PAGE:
Another method of increasing greenhouse temperatures after planting consists in using strips of plastic or a cover made of perforated transparent film.

Even though climbing plants are the most common it has to be said that due to the workforce required to produce a high quality crop, the plants need to be staked.

With regard to climbing crops, the most habitual spacing can very between 0,75 and 1plants/m2. With staked crops spacing increases, the recommendations being 1,5 to 2 plants/m2.

Pruning melon plants stimulates branch growth and diminishes the strength of the plant; this foments the growth of female flowers, accelerates maturity and facilitates ventilation and the application of phytosanitary treatments. This is turn increases early growth and favours the control of quality and fruit size.

The recommended watering method is drop irrigation due to the fact that the melon plant is sensitive to waterlogging.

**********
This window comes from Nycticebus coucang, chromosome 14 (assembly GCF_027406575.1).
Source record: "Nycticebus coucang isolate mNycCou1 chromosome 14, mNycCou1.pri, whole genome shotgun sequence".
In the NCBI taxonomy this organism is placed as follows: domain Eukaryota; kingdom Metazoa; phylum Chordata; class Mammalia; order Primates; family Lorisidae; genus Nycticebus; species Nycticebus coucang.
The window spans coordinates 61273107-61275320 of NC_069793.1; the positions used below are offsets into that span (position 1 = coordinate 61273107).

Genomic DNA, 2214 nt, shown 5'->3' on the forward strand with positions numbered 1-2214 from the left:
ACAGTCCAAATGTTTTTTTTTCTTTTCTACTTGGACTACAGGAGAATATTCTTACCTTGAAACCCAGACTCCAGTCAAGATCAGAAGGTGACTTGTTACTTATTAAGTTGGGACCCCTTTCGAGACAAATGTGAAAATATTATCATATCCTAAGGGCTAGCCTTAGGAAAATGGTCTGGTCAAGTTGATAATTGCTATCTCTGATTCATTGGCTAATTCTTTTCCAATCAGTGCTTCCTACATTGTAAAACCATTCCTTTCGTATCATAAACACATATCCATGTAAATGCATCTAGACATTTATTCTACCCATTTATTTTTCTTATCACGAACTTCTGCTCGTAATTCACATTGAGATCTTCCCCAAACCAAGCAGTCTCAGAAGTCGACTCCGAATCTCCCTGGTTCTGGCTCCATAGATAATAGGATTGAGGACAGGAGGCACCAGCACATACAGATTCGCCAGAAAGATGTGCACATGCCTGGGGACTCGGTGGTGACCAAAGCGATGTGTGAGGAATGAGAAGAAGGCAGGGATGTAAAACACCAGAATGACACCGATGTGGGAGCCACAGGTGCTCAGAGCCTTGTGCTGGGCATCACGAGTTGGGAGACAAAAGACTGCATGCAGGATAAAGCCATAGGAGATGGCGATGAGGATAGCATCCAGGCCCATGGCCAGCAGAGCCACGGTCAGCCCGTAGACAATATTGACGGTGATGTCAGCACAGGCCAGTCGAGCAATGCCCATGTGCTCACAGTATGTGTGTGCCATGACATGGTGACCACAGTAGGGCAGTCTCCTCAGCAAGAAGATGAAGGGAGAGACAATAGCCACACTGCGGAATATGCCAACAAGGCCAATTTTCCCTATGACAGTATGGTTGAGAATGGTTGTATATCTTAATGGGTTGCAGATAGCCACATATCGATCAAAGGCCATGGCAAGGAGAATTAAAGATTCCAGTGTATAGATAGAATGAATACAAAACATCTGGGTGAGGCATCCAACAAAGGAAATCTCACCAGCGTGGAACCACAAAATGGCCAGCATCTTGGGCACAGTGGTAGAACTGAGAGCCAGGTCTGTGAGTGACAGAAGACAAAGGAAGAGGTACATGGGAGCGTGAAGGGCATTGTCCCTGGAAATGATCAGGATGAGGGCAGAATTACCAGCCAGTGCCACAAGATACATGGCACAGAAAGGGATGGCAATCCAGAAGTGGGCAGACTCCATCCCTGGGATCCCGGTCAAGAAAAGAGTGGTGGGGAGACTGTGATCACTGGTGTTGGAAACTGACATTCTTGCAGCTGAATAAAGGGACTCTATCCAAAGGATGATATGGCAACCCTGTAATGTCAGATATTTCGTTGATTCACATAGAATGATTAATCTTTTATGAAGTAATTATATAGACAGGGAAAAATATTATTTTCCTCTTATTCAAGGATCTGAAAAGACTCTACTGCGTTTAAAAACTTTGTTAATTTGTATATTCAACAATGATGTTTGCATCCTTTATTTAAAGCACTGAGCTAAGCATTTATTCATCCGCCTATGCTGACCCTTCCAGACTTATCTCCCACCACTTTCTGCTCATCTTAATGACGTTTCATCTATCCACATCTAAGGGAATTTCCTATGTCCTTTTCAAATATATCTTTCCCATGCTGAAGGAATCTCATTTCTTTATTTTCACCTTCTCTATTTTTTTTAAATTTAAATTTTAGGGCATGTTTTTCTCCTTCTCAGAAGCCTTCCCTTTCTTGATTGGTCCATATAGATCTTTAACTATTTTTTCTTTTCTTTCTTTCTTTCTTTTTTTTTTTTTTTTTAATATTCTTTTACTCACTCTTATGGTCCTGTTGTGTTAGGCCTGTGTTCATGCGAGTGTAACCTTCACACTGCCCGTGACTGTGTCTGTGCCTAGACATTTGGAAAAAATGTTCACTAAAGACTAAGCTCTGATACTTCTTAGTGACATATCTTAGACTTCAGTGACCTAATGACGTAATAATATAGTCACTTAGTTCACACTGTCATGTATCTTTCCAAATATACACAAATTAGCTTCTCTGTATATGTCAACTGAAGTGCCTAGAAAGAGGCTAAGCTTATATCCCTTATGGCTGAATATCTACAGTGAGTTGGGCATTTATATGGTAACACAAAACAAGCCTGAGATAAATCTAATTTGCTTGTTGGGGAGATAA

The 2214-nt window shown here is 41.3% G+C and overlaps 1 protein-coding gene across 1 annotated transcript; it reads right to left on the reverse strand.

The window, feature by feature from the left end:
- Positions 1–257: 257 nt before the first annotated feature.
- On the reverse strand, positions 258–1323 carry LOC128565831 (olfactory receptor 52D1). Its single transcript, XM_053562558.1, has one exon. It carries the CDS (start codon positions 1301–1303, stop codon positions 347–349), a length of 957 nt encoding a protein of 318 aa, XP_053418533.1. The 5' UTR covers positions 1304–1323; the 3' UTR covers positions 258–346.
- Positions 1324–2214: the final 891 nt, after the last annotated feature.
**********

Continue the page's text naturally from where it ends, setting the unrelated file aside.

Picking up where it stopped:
Nowadays pollination is carried out by bees (Apis mellifera), which is the safest and most effective method of correct pollination.

Beehives are placed inside the greenhouse a few days before the female flowers appear and after the first male flowers emerge. This is done in order for them to become acclimatized.

Flowering tends to occur in stages in order to make way for 2 to 3 crops of fruit. The flowers remain open for two or three days, opening in the morning and closing in the evening. They continue like this until, if by the aforementioned time they have not been fertilized, they will no longer be receptive.

In general terms it will take 100 to 120 days from the commencement of plant growth to the beginning of harvesting. This causes fruit setting to vary between 30 to 50 days, depending on the crop and the growth environment.

The fruit must not be harvested until it is fully mature. Harvesting melons begins with cutting by hand. The fruit is deposited at the end of the rows in order that it might be loaded onto carts. The frequency of harvesting varies from two to three times per week during warm weather, or once a week during colder weather.